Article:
We've reached an interesting point of the season for baseball fans who like numbers. The sample size of data is still not huge, but it is getting large enough to carry some weight. This means it's time to start checking in on things like the Drag Factor metric we introduced here last season.
For those who are unfamiliar with our home made stat, it's designed to measure how much "bad offense" is in your lineup and dragging down the positive production of the good hitters. This has been a big problem for the Rockies in seasons like 2011 and 2013 when they received outstanding production from guys like Troy Tulowitzki and Carlos Gonzalez but also had several below average hitters get a large number of plate appearances which destroyed their overall offensive production.
For the math folks out there, here's the equation we use to calculate the Drag Factor scores.
Drag Factor = ((100 - wRC+) * Plate Appearances) / Team Total Non-Pitcher Plate appearances
1) An individual's Drag Factor can be calculated with the equation above.
2) A team's Drag Factor (which is more useful) can be calculated by adding the Drag Factors of everyone on the team together.
(If you're not familiar with wRC+, here's a link that explains the metric.)
In a nutshell, we're looking for players who have a very low wRC+ and a very high number of plate appearances. The more extreme the combination of each of these two factors are, the higher a player's Drag Factor score is going to be.
To get a proper context of where the Rockies offense is right now, we have to go back and compare it to other teams and other seasons. So let's start with the 2013 team. Here's their final season Drag Factor chart.
That 16.51 number is bad, back it actually got better late in the season after Troy Tulowitzki came off the DL and Corey Dickerson and Charlie Blackmon started getting regular plate appearances in August and September. At one point in the middle of the summer, the 2013 Rockies had a Drag Factor score over 20. The score went down because as the Rockies got more consistent hitters in the lineup everyday, the percentage of season total plate appearances from the worst hitters shrank.
To further explain how much bad offense there was in the Rockies lineup last season, let's take a look at the Drag Factor scores from the other teams in the division.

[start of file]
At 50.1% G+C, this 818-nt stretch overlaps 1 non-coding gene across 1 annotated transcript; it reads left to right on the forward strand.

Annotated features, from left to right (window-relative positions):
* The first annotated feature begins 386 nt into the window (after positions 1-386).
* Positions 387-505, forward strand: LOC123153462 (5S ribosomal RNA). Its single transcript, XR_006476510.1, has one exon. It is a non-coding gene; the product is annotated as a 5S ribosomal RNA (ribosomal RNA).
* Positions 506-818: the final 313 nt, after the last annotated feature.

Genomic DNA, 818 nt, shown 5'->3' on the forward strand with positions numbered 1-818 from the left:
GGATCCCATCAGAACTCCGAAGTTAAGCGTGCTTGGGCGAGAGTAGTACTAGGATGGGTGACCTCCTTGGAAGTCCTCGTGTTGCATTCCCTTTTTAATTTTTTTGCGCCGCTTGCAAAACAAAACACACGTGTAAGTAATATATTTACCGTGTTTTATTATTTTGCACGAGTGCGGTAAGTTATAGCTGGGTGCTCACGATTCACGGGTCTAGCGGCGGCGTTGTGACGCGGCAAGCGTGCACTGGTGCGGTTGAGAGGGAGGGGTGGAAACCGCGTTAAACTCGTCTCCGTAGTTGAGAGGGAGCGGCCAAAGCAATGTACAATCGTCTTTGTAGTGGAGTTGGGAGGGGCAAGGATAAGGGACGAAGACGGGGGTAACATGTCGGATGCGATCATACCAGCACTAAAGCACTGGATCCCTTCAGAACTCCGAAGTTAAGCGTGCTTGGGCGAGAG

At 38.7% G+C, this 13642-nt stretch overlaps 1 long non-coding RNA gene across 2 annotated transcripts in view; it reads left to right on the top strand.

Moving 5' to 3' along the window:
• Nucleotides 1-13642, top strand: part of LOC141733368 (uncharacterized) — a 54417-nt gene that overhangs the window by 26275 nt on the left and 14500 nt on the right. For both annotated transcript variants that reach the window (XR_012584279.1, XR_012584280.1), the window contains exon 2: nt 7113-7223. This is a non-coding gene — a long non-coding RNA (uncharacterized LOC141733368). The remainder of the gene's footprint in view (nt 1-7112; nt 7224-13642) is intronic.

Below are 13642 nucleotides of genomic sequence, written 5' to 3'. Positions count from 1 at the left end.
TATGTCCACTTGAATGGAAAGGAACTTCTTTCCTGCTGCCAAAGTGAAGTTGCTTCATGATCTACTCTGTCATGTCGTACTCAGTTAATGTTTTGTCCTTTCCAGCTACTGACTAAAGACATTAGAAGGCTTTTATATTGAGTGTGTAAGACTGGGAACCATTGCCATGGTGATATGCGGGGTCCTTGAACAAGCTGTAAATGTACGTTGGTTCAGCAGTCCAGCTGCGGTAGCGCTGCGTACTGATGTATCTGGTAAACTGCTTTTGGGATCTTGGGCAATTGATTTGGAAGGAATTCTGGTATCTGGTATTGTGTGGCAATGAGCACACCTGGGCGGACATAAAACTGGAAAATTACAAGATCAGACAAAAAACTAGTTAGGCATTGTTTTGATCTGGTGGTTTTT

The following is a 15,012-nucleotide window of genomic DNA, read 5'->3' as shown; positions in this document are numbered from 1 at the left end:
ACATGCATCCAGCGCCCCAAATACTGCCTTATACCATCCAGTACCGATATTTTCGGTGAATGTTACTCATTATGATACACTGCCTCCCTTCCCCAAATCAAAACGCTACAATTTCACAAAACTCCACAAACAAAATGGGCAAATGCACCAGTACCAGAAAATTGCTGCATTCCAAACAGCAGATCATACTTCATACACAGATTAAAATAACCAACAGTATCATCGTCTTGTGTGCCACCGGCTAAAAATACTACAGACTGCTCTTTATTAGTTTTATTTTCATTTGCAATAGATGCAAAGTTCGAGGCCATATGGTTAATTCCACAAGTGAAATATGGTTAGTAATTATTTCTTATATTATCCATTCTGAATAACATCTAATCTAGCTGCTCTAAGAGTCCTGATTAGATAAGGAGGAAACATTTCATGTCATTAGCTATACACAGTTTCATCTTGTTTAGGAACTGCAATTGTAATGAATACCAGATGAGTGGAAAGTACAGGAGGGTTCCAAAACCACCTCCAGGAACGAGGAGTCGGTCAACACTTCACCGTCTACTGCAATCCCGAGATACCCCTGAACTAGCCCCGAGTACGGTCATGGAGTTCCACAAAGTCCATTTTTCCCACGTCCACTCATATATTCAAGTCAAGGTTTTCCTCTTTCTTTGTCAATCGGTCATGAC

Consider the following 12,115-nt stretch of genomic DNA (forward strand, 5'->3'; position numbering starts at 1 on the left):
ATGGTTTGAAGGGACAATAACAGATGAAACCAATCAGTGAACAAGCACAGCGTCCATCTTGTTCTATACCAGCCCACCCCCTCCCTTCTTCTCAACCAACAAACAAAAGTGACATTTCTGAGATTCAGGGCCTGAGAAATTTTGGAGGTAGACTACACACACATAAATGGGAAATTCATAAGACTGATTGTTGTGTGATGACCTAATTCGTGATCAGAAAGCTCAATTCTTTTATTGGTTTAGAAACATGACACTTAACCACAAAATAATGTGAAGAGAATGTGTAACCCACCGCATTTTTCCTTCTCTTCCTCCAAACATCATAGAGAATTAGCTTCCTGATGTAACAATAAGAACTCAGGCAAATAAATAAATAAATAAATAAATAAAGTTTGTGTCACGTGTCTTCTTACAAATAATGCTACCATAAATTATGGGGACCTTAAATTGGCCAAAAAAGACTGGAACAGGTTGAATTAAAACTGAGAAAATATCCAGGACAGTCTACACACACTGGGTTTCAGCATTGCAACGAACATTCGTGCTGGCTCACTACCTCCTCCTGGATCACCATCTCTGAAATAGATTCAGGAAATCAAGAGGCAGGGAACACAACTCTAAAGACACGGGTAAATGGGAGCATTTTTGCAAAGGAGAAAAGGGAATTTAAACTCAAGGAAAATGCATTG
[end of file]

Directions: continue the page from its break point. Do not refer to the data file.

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As you can see, the Rockies had BY FAR the highest Drag Factor score of any team in the division last season, and it absolutely killed them. Even though they had guys like Tulo, Cargo and Michael Cuddyer putting up outstanding numbers when they were on the field, the holes in their line up still had to bat multiple times a game every night and it limited their offensive ceiling.
We'll look at one more table before we reveal the 2014 numbers so far. Below is the Rockies final Drag Factor scores for the last ten seasons coming into 2014. Once again, you can see how poor their offensive depth was last season in relation to others.
Three of their four best (lowest) Drag Factor scores came in seasons which the club had a winning record, and the 2012 score just further explains how bad the Rockies pitching was that season. The ONLY reason that team didn't lose well over 100 games is because their offensive depth actually turned out to be halfway decent.
Okay, with all of these numbers to compare, here's the current 2014 figures.
So far, so good. This can change rapidly with big injuries and to a lesser extent slumps, but a Drag Factor score around ten is much, much better than the scores in the mid teens we saw in 2011 and 2013.
Here's some quick thoughts on the 2014 numbers so far.
1) LeMahieu's score is ugly but tolerable because he plays excellent defense. It also doesn't hurt as much because it comes from second base which is a position generally devoid of offensive production. With that said, you would like to see LeMahieu's wRC+ closer to 75 or 80 instead of 64. That's a score that could make Rutledge more valuable when he gets healthy later in the season if DJ doesn't improve some.
2) You can expect Cargo's Drag Factor Score to drop to zero very soon.
3) You can expect Wilin Rosario's Drag Factor score to shrink in time and hopefully fall to zero as well (if he gets his wRC+ over 100) by mid summer.
4) A couple members of the current Drag Factor chart have still come up with huge hits even though they haven't hit often. In particular, Drew Stubbs's home run in the ninth inning against Arizona and Charlie Culberson's walk off home run on Saturday against the Mets were timed perfectly. So even though they show up on the Drag Factor chart, these two actually had a positive impact on the offence in terms of the timing of their hits.
5) Other names will be added to the Drag Factor list as the season goes on, but the key is to keep them from getting a large number of plate appearances. One piece of good news here is that the only obvious candidate on the current roster who is not currently on the Drag Factor chart and likely to join it later in the season is Brandon Barnes.
If the Rockies can maintain this level of offensive depth, they will be very tough to beat when the opposing starter doesn't have their best stuff.